Strands of Bizet’s score can still be detected, but most of the music in Africarmen is a new composition by Fayyaz Virji of Warriors International. As a choreographer who usually composes his own music, this collaboration was somewhat unusual for Tavaziva, but one he was keen to pursue. “Working with Fayyaz was amazing. He’s a very creative, very experienced musician. I would send him some music of a similar idea to what I wanted and he’d come up with something unique, something fresh. I learnt a lot from working with him.”

When an operatic score is so closely associated with a story using a new musical composition not only creates an artistic challenge but brings risk as well. However, when music is a central part of your creative process it’s probably a risk worth taking. “The right music brings out ideas for the choreography,” says Tavaziva, and it’s a risk that’s paid off. In Africarmen the music is a driving force, propelling the dancers through their tireless movement and building an ever tightening atmosphere that suits the work’s dark themes of desire and unrest.

Virji was not the only collaborator on the production. Alongside creative advisor Neville Campbell, Tavaziva also worked with dramturge Chris Fogg (who has recently collaborated with choreographers including Shobana Jeyasingh and Alexander Whitley). For someone who describes himself as an ‘abstract’ choreographer, working with a dramaturge whose ideas had a more literal form was another of Africarmen’s creative challenges. “My work is about what I know and feel, so I wanted to challenge myself to do something risky and Carmen is a risky piece to re-make. That challenge drew me to create Africarmen and working with Neville and Chris was part of that challenge as I knew I’d work differently with them.”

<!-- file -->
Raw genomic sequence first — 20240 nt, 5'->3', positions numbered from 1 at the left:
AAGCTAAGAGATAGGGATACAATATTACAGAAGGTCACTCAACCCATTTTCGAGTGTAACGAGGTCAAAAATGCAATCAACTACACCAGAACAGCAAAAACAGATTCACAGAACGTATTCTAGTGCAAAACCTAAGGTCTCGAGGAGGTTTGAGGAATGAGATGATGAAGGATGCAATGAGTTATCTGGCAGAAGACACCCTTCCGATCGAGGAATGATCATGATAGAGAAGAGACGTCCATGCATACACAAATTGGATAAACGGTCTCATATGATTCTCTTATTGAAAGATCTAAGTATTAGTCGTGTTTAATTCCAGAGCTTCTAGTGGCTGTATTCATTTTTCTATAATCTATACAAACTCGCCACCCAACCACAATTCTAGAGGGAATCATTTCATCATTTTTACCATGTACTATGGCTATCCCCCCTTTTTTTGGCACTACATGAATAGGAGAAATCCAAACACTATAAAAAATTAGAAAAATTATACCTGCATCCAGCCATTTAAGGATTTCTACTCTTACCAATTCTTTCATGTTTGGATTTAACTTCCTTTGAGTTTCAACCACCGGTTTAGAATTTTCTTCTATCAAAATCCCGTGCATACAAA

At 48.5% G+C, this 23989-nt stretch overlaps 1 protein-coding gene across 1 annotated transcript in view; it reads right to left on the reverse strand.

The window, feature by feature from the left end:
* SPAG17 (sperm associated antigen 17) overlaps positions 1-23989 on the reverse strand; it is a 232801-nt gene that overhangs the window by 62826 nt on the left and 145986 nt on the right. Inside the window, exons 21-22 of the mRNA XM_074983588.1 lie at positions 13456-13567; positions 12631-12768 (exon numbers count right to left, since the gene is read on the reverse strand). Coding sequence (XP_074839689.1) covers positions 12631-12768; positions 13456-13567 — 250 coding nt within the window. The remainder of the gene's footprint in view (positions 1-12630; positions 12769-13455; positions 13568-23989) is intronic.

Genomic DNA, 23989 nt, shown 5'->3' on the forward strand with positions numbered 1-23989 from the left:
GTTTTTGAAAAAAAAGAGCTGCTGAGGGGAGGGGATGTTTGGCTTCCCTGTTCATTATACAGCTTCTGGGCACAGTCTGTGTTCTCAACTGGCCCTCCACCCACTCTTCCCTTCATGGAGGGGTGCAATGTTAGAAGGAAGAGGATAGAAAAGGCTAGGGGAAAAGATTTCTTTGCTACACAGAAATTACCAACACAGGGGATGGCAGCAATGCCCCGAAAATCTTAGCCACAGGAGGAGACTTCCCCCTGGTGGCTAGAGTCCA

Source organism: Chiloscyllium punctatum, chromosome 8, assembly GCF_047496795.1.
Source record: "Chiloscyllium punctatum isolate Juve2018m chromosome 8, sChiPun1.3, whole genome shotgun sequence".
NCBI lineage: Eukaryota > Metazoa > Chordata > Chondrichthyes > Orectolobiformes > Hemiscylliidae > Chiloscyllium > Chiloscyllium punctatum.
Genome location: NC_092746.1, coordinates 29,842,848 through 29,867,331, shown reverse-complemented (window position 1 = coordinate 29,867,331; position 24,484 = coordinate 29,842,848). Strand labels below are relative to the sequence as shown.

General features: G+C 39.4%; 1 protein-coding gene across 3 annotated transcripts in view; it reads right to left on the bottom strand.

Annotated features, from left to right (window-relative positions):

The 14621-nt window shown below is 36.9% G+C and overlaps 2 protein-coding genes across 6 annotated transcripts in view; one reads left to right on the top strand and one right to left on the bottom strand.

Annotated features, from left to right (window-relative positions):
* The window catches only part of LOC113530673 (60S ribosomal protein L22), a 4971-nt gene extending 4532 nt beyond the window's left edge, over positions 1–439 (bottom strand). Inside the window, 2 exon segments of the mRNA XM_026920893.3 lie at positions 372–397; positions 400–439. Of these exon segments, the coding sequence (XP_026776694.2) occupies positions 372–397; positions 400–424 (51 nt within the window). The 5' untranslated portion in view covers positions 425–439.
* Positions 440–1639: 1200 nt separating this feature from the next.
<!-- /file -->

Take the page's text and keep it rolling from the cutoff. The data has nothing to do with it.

The result is an abstract, dance-led work, where a hint of a narrative just pushes through. It gives an intention to the detailed, highly technical choreography that is characteristic of Tavaziva’s work. The thread of the story does at times get a little hard to follow but the dancers attack their movement with an energy and power that dominates the piece. You could go and see Africarmen purely for the joy of watching the company dance but it also does something different with an oft told story. As Tavaziva puts it, “Africarmen is its own vibe. We are keeping it fresh, challenging our perceptions of something that’s been done before. I would like people to come and see that.”

See Africarmen at The Place on Friday 13 & Saturday 14 November
www.theplace.org.uk

UK tour dates, until February 2016
tavazivadance.com

Photos: Manoj Nair & Photo: DILLONROSE.COM



Rachel Elderkin is a freelance dancer and dance writer. She has written for a number of arts publications and regularly contributes to theatre site downstagecentre.com. Twitter: @Rachel_Elderkin